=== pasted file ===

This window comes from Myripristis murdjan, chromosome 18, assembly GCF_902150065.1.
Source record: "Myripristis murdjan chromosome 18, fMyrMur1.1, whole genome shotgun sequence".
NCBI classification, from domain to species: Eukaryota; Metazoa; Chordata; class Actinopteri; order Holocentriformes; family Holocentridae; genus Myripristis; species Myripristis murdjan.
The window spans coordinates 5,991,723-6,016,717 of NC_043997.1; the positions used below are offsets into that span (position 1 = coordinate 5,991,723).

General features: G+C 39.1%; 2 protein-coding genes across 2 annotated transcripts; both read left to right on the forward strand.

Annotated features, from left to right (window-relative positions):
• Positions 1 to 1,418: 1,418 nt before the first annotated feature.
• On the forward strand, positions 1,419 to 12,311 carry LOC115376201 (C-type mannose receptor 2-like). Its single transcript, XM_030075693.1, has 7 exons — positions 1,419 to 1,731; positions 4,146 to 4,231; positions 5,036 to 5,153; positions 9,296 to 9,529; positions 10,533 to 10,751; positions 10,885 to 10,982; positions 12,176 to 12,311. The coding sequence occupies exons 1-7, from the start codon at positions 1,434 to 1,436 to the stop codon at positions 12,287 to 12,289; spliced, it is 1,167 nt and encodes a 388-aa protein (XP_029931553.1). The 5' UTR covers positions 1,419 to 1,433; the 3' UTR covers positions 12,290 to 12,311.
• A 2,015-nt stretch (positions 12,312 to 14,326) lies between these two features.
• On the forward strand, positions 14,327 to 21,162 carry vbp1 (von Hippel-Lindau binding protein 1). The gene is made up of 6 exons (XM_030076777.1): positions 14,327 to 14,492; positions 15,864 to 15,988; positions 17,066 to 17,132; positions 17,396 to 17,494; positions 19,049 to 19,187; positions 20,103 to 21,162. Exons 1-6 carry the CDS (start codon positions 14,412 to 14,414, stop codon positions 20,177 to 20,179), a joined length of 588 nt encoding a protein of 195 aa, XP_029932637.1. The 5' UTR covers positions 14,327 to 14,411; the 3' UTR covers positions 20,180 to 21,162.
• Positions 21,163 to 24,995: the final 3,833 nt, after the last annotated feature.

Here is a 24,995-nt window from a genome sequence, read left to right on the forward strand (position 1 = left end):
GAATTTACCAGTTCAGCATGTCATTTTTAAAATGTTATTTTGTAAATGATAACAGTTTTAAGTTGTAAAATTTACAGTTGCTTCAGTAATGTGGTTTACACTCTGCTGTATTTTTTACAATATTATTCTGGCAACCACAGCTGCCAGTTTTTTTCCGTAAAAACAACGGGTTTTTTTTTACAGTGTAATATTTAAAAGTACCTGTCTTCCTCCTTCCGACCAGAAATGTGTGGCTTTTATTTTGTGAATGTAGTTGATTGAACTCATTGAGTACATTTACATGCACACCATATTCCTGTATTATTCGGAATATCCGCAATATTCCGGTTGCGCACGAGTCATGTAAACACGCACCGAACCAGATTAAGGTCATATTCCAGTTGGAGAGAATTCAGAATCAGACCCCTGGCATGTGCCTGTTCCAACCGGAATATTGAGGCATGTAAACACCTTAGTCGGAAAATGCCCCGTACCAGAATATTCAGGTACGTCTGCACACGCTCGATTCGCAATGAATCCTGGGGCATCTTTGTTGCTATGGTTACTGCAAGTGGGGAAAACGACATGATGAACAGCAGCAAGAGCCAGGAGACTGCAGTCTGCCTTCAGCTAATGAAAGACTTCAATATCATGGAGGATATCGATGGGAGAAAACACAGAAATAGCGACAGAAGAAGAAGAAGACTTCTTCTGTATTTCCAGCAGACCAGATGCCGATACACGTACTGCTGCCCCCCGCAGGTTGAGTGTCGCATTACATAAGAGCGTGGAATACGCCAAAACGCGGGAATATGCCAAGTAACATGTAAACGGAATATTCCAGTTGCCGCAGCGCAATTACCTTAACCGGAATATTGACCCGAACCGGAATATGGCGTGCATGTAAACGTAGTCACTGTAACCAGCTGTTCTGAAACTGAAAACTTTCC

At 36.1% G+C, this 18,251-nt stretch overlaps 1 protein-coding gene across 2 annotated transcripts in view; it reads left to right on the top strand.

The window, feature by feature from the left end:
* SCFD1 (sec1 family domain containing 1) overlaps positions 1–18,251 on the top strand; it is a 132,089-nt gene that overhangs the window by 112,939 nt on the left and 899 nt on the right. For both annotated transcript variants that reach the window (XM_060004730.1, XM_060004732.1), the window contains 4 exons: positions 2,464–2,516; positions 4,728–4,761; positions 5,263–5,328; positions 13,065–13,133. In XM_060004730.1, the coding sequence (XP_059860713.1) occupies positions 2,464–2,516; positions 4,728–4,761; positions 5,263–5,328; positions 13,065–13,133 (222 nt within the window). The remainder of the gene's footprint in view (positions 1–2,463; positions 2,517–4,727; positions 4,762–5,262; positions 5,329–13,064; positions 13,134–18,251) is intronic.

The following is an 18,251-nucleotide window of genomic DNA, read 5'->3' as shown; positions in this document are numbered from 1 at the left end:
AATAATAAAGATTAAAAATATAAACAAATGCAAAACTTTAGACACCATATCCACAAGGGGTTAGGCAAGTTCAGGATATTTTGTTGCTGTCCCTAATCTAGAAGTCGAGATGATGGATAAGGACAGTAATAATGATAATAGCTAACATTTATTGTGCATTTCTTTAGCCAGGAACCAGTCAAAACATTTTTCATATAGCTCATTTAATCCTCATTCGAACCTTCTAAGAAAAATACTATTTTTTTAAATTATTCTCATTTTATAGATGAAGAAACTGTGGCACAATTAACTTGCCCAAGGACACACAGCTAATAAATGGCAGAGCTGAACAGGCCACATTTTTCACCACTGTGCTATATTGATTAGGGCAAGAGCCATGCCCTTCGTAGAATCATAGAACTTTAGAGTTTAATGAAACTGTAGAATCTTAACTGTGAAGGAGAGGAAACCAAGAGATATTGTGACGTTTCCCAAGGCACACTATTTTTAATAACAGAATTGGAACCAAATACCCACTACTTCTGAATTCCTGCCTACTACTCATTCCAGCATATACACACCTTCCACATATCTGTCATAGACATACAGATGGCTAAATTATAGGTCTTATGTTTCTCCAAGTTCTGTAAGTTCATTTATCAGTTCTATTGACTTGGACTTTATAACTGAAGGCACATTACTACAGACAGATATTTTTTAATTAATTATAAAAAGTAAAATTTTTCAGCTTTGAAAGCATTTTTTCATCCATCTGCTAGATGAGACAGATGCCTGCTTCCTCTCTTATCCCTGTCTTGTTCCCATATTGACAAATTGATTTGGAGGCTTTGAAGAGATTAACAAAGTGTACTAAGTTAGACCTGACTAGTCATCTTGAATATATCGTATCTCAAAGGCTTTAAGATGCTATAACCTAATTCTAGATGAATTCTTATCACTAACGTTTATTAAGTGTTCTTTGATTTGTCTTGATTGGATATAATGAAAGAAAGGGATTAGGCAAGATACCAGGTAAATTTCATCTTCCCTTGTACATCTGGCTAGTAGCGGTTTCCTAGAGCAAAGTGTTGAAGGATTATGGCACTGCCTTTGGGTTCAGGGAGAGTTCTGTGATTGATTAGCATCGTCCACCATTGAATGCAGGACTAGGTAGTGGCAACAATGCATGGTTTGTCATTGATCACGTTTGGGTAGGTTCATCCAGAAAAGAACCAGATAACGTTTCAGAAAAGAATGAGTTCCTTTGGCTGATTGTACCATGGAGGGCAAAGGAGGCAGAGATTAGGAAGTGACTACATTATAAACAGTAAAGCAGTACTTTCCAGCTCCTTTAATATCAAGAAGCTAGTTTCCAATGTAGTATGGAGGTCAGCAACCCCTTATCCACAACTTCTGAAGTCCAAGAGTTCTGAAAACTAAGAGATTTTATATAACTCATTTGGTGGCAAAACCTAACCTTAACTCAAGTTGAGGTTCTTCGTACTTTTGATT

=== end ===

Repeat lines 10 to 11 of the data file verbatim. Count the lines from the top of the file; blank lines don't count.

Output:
• On the forward strand, positions 14,327 to 21,162 carry vbp1 (von Hippel-Lindau binding protein 1). The gene is made up of 6 exons (XM_030076777.1): positions 14,327 to 14,492; positions 15,864 to 15,988; positions 17,066 to 17,132; positions 17,396 to 17,494; positions 19,049 to 19,187; positions 20,103 to 21,162. Exons 1-6 carry the CDS (start codon positions 14,412 to 14,414, stop codon positions 20,177 to 20,179), a joined length of 588 nt encoding a protein of 195 aa, XP_029932637.1. The 5' UTR covers positions 14,327 to 14,411; the 3' UTR covers positions 20,180 to 21,162.
• Positions 21,163 to 24,995: the final 3,833 nt, after the last annotated feature.